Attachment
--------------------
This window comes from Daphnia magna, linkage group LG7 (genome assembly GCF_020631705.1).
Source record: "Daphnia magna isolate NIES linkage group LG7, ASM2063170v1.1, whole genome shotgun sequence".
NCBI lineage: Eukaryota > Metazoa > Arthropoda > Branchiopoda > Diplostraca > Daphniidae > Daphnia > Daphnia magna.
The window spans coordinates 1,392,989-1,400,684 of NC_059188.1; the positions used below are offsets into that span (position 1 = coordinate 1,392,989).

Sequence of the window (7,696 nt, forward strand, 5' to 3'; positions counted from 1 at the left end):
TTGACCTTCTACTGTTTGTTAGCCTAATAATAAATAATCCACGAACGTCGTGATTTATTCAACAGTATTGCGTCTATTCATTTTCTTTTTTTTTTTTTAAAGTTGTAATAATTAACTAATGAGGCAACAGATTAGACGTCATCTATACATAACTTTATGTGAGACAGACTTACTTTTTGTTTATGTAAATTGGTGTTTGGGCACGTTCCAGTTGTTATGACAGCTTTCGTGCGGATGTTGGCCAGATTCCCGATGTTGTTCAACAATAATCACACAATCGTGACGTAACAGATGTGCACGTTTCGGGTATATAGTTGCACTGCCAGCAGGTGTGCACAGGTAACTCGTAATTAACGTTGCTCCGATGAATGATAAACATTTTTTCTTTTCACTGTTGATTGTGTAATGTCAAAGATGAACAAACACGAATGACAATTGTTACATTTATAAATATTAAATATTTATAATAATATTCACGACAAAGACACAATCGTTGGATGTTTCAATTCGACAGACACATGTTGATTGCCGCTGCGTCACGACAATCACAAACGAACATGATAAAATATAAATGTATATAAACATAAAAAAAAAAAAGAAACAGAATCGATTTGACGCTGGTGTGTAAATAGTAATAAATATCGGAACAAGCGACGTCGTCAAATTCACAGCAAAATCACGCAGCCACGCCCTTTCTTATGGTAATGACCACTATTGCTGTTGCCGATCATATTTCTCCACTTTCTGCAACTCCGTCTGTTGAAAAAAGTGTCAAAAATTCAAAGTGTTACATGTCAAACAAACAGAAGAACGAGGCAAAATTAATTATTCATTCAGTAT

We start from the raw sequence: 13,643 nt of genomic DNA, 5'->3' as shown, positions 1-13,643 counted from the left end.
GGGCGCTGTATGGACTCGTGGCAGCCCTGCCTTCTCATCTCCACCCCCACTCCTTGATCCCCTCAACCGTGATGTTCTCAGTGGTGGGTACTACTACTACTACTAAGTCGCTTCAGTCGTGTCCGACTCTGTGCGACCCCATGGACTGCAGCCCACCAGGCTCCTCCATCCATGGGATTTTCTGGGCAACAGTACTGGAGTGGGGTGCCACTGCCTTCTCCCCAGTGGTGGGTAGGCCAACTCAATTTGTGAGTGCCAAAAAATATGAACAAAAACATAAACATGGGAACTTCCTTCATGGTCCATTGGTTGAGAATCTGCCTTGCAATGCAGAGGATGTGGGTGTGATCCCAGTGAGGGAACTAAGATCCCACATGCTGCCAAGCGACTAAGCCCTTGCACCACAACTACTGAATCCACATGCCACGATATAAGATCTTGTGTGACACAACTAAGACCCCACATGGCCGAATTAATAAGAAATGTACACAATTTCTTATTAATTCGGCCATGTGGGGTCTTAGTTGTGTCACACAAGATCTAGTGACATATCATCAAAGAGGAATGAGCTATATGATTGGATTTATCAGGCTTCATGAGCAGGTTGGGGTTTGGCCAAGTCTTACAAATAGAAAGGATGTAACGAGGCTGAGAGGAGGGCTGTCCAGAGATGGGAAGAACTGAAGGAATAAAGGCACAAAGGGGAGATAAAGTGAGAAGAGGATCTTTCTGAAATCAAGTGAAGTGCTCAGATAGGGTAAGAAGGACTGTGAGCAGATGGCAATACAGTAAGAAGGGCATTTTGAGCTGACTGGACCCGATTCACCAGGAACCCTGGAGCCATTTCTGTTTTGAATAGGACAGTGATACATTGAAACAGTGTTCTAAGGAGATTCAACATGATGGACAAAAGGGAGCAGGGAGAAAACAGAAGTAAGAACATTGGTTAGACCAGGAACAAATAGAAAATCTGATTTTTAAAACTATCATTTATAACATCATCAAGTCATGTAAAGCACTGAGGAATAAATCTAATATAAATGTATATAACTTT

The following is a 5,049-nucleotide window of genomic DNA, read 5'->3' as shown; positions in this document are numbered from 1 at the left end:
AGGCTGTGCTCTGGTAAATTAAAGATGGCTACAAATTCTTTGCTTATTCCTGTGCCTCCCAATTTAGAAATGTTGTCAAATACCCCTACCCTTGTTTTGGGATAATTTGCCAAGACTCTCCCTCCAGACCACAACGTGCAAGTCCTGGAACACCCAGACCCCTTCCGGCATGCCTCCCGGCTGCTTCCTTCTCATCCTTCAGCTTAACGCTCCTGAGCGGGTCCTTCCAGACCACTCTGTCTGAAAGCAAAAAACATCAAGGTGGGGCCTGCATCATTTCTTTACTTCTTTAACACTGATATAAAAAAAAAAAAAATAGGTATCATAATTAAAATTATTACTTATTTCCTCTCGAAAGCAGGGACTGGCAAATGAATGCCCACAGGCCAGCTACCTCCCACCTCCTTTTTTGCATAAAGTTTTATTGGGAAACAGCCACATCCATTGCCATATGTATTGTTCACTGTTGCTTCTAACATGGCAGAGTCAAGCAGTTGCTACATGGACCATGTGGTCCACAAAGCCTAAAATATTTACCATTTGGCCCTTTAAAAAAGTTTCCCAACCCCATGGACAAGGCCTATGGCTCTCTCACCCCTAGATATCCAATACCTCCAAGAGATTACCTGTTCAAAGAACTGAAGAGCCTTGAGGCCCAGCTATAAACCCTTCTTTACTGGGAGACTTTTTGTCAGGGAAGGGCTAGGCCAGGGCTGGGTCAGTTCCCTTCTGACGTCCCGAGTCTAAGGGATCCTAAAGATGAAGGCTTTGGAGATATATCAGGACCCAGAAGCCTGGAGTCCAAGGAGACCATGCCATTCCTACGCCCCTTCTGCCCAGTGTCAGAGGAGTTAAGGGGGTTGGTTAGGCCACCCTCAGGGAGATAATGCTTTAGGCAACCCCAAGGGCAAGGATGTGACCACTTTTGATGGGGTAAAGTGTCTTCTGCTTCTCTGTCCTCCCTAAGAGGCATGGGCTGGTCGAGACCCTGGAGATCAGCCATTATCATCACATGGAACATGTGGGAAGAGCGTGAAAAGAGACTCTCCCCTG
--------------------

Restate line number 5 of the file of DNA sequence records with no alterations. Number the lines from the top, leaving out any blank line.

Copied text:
Sequence of the window (7,696 nt, forward strand, 5' to 3'; positions counted from 1 at the left end):